It is certainly not the 1980s. In September of 1980, Saddam Hussein’s forces invaded Iran, igniting a brutal eight-year war between the two countries. Why Saddam chose to attack Iran is an issue still under dispute. Some say opportunism drove him to attack a weakened neighbor in a gambit to strengthen his position in the region. Others maintain that both during and after the Islamic Revolution, Iran had attempted to coordinate a Shia uprising in Sunni Iraq and Saddam had no choice but to clamp down on what he perceived as a planned Iranian coup. The Iraqi onslaught and the ensuing war took over one million Iranian lives and wounded almost as many, devastating the population and leaving a shocked, grief-stricken generation in its wake.
Almost every able-bodied male from 12-60 years old participated in the war. Two key factors caused the massive Iranian casualties: The Iranian military relied heavily on the “human wave” tactic, unleashing foot soldiers in thunderous but doomed bayonet charges unseen since World War I. In addition, Western nations—despite their alleged neutrality—provided Iraq with state-of-the-art weapons, including chemical weapons technology that would be used against Iranian soldiers and, later, Kurdish civilians in Northern Iraq. The combination of a self-destructive military strategy on the part of Iran and the fact that the West fed the Iraqis while starving the Iranians militarily led to massive loss of life and treasure, and to a wound that, a generation later, continues to bleed.
That wound is visible everywhere, even just outside my hotel on Ferdowsi Street where workers were preparing for Revolution Day, hanging decorations and meticulously gluing giant strips of photo paper, piece by piece, into a huge mosaic of the face of Ayatollah Khomeini as he returned from exile in Paris. Below the image was a sentence in Farsi. When my handler Reza arrived for my usual 9:00 AM pickup, I asked him what it said.
“Iran—victims never again.”
He was taking me to a cemetery to see the graves of the Jewish martyrs, those who volunteered for the war three decades ago to prove their allegiance. It was a 45-minute ride through thick Tehran traffic, and Reza used the time as he always did, asking radically personal questions while leering at me. This time his focus was on my connection to Israel and Israel’s relationship to Iran. He wanted to know if the conflict between them influences how I view his country. Unwilling to answer, I turned it back on him and asked how he could hate Israel when he claimed to have taken such a liking to the Jews.
I don’t hate Israel and, though I know it’s hard to understand from the outside, there is a difference between hate and hate. Annika, to tell you the truth, I would love for Iran and Israel to work together and make America irrelevant in the Middle East. Together we would put them out of business. I don’t hate Israel. I hate America. Anti-Zionism is a slogan here, but Anti-Americanism is in our blood.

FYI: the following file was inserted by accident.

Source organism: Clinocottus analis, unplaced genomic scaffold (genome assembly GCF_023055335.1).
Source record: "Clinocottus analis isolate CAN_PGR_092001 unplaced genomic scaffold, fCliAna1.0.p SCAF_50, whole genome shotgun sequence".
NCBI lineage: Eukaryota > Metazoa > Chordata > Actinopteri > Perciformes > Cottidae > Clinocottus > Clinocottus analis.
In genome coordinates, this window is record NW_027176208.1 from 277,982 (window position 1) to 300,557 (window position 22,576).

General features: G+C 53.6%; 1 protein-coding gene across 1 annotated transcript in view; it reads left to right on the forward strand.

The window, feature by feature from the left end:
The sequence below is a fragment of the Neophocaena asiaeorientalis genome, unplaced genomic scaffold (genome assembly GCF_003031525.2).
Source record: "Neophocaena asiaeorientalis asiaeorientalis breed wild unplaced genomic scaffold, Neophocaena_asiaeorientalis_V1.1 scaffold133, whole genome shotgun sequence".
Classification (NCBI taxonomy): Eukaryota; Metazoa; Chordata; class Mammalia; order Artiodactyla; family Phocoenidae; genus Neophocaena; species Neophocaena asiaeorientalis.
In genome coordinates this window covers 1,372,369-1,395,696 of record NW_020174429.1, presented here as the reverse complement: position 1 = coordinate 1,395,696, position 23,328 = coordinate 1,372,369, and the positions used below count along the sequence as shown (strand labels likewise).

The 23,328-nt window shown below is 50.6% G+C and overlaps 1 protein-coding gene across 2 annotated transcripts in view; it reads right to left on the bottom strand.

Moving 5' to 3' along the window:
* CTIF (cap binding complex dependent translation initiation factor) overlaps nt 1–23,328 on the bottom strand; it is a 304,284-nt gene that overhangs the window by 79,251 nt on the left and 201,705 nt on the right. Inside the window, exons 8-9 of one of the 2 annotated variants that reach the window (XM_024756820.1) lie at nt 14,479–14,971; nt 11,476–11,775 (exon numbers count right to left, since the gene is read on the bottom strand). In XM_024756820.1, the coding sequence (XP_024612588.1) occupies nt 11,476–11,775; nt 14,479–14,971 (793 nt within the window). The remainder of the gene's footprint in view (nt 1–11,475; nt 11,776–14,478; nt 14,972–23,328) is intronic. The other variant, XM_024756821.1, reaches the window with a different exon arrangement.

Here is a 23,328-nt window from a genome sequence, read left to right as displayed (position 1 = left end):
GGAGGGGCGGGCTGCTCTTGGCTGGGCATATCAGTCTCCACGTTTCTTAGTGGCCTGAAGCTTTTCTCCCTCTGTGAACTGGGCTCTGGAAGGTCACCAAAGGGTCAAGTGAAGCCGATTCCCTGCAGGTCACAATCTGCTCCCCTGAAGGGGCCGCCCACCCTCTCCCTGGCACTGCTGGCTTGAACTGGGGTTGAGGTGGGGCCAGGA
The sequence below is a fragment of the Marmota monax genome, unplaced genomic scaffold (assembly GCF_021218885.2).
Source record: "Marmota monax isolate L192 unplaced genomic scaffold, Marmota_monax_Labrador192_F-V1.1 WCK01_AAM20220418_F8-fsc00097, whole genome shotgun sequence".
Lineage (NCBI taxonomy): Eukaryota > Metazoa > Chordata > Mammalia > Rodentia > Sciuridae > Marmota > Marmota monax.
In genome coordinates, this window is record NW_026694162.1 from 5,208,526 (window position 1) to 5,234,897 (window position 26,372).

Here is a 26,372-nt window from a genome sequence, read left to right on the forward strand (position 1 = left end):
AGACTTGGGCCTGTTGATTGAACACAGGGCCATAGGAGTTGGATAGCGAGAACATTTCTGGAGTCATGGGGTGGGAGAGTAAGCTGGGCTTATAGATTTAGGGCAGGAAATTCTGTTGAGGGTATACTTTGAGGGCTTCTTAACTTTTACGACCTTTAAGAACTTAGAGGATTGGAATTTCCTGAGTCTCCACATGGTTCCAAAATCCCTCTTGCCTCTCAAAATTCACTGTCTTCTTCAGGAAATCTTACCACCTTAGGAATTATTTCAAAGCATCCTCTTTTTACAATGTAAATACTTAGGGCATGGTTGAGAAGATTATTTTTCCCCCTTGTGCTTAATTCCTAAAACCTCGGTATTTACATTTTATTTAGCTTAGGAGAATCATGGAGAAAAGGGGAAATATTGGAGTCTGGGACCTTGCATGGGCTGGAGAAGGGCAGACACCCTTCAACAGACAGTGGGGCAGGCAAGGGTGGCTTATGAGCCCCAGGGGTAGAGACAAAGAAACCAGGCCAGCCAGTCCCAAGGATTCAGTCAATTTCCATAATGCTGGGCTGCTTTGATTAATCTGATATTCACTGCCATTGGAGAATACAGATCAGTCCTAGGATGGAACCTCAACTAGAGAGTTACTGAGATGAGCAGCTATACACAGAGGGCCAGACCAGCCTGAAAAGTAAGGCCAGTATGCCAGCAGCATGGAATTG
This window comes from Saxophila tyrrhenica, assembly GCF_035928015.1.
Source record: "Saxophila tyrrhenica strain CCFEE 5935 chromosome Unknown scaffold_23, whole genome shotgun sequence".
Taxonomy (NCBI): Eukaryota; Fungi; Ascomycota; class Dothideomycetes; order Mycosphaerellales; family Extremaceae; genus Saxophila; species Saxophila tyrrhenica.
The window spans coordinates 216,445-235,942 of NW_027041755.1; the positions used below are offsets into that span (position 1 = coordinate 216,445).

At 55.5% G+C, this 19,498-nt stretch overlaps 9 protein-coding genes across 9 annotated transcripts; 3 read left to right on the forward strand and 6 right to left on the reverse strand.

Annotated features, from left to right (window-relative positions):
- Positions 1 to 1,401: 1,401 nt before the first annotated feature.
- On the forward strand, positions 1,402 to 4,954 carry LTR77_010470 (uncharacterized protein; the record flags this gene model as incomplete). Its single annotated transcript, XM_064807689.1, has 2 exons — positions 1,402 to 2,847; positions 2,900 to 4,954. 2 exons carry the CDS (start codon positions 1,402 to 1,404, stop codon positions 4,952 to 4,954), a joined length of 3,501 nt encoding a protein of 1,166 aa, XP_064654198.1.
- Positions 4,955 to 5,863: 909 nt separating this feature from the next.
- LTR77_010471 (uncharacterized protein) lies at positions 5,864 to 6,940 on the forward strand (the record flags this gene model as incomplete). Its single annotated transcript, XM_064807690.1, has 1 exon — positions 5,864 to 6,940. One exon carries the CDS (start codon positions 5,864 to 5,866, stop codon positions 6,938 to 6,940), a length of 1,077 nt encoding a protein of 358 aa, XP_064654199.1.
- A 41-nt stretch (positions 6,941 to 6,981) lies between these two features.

We’re just a few years apart, Reza and I, and in a different world we could have been friends, rather than the watcher and the watched. It is fascinating to me how invested he is in the idea of the regime and the revolution. Despite his promises of friendship and assurances that neither Judaism nor Israel is the preferred enemy of his homeland, I am no stranger to the realities he fails to mention. From the Supreme Leader’s inflammatory anti-Semitic tweets, to the now-infamous Holocaust cartoon competition, there is plenty of proof of the things my handler chooses not to disclose. It is often said by Western pundits and politicians that one must differentiate between the people and the regime, but nothing about my experience there validated that idea. Reza is protective of the revolution and the regime that holds him captive, going so far as to aid and abet their crimes. He prefers the captivity they offer to the freedom of the enemy. I asked him about the giant poster outside my hotel, about the message on it and what it means to him, and before he answered he lit a cigarette and offered it to me, in a rare moment of intimate familiarity.
It says it all, no? We got screwed, over and over, and it had horrible consequences. Everyone I know was affected by that war in some way and that’s true for everyone here. We were suckers, Annika. We won’t be suckers again–that’s what it means, I guess.
Despite knowing better, I tried to push him on this point. On a basic human level he wants the things I want, that much I assumed, and despite the flaws of the West, I would think that Iranians long for the freedoms and possibilities we enjoy. Why is he standing by this evil regime on the grounds of an inherited hatred, and how does that trump the human need to determine the course of one’s own life?